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Capitol Watch: What Do Transportation Stakeholders Want Under
the Tree?

By Katie Cross, Associate, Blakey & Agnew

Encouraged by promises made during the 2016 election cycle, transportation stakeholders began 2017 with hope that they would see more attention paid to the needs of the U.S. transportation system. Sadly, many of those hopes did not come to fruition as Congress instead focused on other topics like health care and tax reform. With 2017 coming to a close and both the Administration and Congress continuing to indicate that they plan to address infrastructure, transportation stakeholders have remained hopeful and vocal about their wishes for the U.S. transportation system. This holiday season, they would like nothing more than to find that Congress and the Administration have a plan to provide robust and dependable infrastructure funding, all wrapped up in a big bow.

Both the House and the Senate released tax reform proposals in November. The House bill passed on November 16 while the Senate was still working to pass its version as of November 30. The two bills are not identical but many transportation industry stakeholders are united in their criticism of both for not including a transportation funding solution. The American Association of State Highway and Transportation Officials (AASHTO) wrote letters to both chambers of Congress requesting they "address the nation's transportation investment crisis" in their tax reform bills and criticizing the existing proposals for potentially making it more difficult to fund a future infrastructure package.

Despite statements from Gary Cohn, chief economic advisor to President Trump, in support of raising the gas tax and a letter signed by 250 U.S. House Representatives calling for a long-term funding solution for the Highway Trust Fund (HTF), neither bill includes a plan to address the HTF's insolvency. Stakeholders criticized Congress, noting that not including a fix for the HTF is missing an opportunity to address a crisis that is only growing. The HTF is populated primarily by funds raised through a motor fuels tax which has not been raised since 1993. It is currently unable to meet transportation infrastructure needs due to the use of increasingly fuel efficient vehicles and reduced purchasing power.

The House's bill was also panned for eliminating the tax exempt status of private activity bonds (PABs). PABs, which are financing instruments that attract private sector investment for projects that have a public benefit, have only been available to transportation projects for 12 years. However, 20 percent of the PAB market is already comprised of transportation projects. Industry stakeholders objected to the elimination, noting that it would reduce the private sector's incentive to invest in public infrastructure projects. This runs counter to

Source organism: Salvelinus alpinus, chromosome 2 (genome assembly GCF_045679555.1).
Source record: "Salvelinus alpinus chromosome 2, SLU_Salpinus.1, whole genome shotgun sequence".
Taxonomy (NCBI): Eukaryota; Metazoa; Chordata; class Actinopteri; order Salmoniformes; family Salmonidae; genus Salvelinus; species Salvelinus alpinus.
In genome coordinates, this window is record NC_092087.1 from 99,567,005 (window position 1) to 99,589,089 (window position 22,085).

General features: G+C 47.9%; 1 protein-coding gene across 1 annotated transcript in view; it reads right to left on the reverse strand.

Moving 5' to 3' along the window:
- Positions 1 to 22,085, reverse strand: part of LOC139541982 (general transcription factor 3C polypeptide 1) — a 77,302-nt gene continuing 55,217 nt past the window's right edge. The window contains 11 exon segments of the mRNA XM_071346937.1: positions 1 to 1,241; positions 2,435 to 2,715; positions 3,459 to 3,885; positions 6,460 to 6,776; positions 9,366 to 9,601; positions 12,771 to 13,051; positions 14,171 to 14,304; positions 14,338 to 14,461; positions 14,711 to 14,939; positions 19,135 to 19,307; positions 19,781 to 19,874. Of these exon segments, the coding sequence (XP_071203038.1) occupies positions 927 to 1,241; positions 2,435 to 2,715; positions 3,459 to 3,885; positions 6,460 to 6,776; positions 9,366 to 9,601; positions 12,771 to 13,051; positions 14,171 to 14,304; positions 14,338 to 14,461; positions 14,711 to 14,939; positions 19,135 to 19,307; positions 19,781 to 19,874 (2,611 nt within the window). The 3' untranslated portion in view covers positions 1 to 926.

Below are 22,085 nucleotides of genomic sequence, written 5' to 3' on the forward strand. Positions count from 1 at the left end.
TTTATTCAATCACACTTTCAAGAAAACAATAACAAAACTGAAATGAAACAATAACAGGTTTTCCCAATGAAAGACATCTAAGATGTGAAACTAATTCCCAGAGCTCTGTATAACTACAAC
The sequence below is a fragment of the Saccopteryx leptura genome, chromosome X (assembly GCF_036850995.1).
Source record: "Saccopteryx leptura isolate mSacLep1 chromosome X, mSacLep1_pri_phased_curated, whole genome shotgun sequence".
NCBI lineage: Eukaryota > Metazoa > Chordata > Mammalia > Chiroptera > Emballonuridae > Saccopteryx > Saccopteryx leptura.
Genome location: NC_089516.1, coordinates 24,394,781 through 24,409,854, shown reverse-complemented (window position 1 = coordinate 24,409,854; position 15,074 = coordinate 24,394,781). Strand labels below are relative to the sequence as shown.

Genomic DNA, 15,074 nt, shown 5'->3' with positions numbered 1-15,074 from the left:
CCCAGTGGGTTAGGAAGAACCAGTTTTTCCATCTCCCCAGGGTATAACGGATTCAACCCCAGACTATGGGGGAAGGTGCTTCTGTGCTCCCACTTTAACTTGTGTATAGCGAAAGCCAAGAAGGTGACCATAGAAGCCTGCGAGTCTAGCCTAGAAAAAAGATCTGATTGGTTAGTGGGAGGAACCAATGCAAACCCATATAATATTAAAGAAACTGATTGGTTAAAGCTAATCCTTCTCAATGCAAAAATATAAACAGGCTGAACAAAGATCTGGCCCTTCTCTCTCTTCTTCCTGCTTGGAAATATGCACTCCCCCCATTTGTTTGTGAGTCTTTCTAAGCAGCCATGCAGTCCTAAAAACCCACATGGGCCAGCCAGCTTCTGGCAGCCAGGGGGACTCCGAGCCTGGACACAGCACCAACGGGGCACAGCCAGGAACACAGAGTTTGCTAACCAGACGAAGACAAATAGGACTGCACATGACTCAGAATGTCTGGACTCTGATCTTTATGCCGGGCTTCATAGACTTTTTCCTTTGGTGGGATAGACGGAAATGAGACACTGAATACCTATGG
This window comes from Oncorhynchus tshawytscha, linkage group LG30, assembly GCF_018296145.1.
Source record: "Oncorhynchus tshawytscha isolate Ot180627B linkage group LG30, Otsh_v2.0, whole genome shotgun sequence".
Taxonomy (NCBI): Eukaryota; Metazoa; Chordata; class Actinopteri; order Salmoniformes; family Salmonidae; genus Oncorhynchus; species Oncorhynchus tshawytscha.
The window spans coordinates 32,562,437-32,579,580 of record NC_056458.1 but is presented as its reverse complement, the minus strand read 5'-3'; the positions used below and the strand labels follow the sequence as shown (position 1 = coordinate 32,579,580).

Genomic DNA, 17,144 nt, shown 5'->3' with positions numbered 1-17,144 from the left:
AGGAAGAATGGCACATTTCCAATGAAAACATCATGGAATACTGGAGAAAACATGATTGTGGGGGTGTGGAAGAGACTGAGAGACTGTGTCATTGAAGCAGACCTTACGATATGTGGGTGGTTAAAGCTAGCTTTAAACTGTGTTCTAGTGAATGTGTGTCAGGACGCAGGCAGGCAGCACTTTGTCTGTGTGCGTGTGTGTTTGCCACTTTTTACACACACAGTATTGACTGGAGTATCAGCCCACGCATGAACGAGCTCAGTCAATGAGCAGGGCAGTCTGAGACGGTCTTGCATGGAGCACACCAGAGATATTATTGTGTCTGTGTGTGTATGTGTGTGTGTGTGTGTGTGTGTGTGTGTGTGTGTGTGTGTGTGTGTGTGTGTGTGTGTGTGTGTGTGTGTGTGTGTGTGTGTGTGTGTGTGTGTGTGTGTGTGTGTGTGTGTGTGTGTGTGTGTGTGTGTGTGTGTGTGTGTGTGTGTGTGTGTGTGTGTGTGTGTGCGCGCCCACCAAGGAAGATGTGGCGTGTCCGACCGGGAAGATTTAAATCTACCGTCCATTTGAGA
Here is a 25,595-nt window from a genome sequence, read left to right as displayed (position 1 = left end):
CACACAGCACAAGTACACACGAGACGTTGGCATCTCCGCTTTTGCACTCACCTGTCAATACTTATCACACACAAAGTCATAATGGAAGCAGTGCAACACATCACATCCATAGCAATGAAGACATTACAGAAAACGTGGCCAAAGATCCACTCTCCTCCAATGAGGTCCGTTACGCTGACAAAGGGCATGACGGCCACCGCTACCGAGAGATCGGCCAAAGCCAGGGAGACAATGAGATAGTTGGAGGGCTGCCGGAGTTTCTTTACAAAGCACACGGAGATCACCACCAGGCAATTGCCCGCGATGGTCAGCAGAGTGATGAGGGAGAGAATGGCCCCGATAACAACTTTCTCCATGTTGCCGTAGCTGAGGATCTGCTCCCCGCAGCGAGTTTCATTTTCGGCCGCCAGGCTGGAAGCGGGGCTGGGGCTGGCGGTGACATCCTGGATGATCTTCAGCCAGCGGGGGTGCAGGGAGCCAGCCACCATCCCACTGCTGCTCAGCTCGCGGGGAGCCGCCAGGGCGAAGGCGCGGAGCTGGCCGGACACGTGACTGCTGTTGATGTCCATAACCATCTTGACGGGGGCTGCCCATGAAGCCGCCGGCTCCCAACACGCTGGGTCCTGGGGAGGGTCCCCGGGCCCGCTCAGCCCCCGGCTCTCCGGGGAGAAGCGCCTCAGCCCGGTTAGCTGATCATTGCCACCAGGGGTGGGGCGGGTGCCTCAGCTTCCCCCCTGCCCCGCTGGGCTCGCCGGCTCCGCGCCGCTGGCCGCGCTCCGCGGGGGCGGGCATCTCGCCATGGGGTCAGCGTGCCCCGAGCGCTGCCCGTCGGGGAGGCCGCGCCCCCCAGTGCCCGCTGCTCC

the Administration's stated goal of "unleashing private sector capital and expertise to rebuild," which President Trump calls for in the White House's "Plan to Rebuild America's Infrastructure."

Tax reform isn't the only potential path to robust funding for infrastructure. At the start of his term, President Trump and Congress pledged that they would focus on three topics in 2017: health care, tax reform, and infrastructure, in that order. With this timeline in mind, transportation stakeholders have written to Congress and the Administration requesting any infrastructure proposal prioritize transportation infrastructure and include robust funding levels to invest in the increasingly dilapidated system. Despite many attempts, the planned timeline has not yet panned out. However, in mid-November The Hill reported that the Trump administration drafted a 70-page document of principals for an infrastructure proposal and began working with Congress to create a funding package.

No such document has been made public and recent comments by the President have posed the possibility that infrastructure will again be pushed back. POLITICO reported that on November 29 in a speech on tax reform in Missouri, President Trump said: "We're not talking about [health care] until after taxes, and then we take care of health care. Then we will have done tax cuts …health care …Does anybody want welfare reform? And infrastructure. But welfare reform."

Pushing back the timeline again would most certainly be an unwelcome development for the industry. While it's well known that President Trump is a big fan of coal, the transportation industry is hoping it sees more than just a lump of it in their stocking this year. Instead, stakeholders are holding out hope that the economic benefits of infrastructure investment will put transportation squarely on the nice list and that they'll see the gift of an infrastructure package under the tree.

Blakey & Agnew, LLC is a public affairs and
communications consulting firm based in
Washington, DC.